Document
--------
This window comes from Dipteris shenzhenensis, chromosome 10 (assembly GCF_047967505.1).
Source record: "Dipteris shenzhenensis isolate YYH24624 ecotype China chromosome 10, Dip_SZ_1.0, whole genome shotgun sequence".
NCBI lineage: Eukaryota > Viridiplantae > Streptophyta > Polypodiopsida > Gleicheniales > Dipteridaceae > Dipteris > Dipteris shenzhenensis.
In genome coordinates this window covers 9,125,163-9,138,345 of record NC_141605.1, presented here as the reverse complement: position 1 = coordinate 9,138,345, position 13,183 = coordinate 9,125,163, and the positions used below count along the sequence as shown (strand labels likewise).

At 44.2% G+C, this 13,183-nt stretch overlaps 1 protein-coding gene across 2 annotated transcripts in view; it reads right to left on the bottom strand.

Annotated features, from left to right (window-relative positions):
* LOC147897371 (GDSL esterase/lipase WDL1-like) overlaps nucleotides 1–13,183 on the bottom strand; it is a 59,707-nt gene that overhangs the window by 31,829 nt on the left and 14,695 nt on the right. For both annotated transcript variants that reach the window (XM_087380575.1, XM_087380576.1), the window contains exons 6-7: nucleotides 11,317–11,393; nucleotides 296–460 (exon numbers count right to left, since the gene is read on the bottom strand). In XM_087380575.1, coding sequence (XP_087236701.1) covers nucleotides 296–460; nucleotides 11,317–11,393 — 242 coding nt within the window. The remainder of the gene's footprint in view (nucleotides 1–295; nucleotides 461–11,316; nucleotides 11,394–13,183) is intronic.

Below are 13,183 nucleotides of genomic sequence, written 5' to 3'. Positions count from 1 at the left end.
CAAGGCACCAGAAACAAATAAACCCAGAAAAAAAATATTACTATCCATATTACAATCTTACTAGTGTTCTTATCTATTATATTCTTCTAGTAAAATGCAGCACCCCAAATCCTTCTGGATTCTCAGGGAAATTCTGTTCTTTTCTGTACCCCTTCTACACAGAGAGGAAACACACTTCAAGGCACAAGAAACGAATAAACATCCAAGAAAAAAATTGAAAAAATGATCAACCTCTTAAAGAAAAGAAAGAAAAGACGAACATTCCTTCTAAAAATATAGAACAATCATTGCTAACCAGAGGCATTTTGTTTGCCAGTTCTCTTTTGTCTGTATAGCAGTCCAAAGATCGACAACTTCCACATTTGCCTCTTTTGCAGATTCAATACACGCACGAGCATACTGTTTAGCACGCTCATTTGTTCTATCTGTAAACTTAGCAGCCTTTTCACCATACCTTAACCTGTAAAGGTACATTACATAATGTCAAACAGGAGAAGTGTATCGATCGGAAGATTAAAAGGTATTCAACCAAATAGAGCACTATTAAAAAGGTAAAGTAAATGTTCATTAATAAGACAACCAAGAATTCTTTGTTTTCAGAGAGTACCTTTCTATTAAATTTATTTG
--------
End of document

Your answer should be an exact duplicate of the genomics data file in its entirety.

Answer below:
This window comes from Dipteris shenzhenensis, chromosome 10 (assembly GCF_047967505.1).
Source record: "Dipteris shenzhenensis isolate YYH24624 ecotype China chromosome 10, Dip_SZ_1.0, whole genome shotgun sequence".
NCBI lineage: Eukaryota > Viridiplantae > Streptophyta > Polypodiopsida > Gleicheniales > Dipteridaceae > Dipteris > Dipteris shenzhenensis.
In genome coordinates this window covers 9,125,163-9,138,345 of record NC_141605.1, presented here as the reverse complement: position 1 = coordinate 9,138,345, position 13,183 = coordinate 9,125,163, and the positions used below count along the sequence as shown (strand labels likewise).

At 44.2% G+C, this 13,183-nt stretch overlaps 1 protein-coding gene across 2 annotated transcripts in view; it reads right to left on the bottom strand.

Annotated features, from left to right (window-relative positions):
* LOC147897371 (GDSL esterase/lipase WDL1-like) overlaps nucleotides 1–13,183 on the bottom strand; it is a 59,707-nt gene that overhangs the window by 31,829 nt on the left and 14,695 nt on the right. For both annotated transcript variants that reach the window (XM_087380575.1, XM_087380576.1), the window contains exons 6-7: nucleotides 11,317–11,393; nucleotides 296–460 (exon numbers count right to left, since the gene is read on the bottom strand). In XM_087380575.1, coding sequence (XP_087236701.1) covers nucleotides 296–460; nucleotides 11,317–11,393 — 242 coding nt within the window. The remainder of the gene's footprint in view (nucleotides 1–295; nucleotides 461–11,316; nucleotides 11,394–13,183) is intronic.

Below are 13,183 nucleotides of genomic sequence, written 5' to 3'. Positions count from 1 at the left end.
CAAGGCACCAGAAACAAATAAACCCAGAAAAAAAATATTACTATCCATATTACAATCTTACTAGTGTTCTTATCTATTATATTCTTCTAGTAAAATGCAGCACCCCAAATCCTTCTGGATTCTCAGGGAAATTCTGTTCTTTTCTGTACCCCTTCTACACAGAGAGGAAACACACTTCAAGGCACAAGAAACGAATAAACATCCAAGAAAAAAATTGAAAAAATGATCAACCTCTTAAAGAAAAGAAAGAAAAGACGAACATTCCTTCTAAAAATATAGAACAATCATTGCTAACCAGAGGCATTTTGTTTGCCAGTTCTCTTTTGTCTGTATAGCAGTCCAAAGATCGACAACTTCCACATTTGCCTCTTTTGCAGATTCAATACACGCACGAGCATACTGTTTAGCACGCTCATTTGTTCTATCTGTAAACTTAGCAGCCTTTTCACCATACCTTAACCTGTAAAGGTACATTACATAATGTCAAACAGGAGAAGTGTATCGATCGGAAGATTAAAAGGTATTCAACCAAATAGAGCACTATTAAAAAGGTAAAGTAAATGTTCATTAATAAGACAACCAAGAATTCTTTGTTTTCAGAGAGTACCTTTCTATTAAATTTATTTG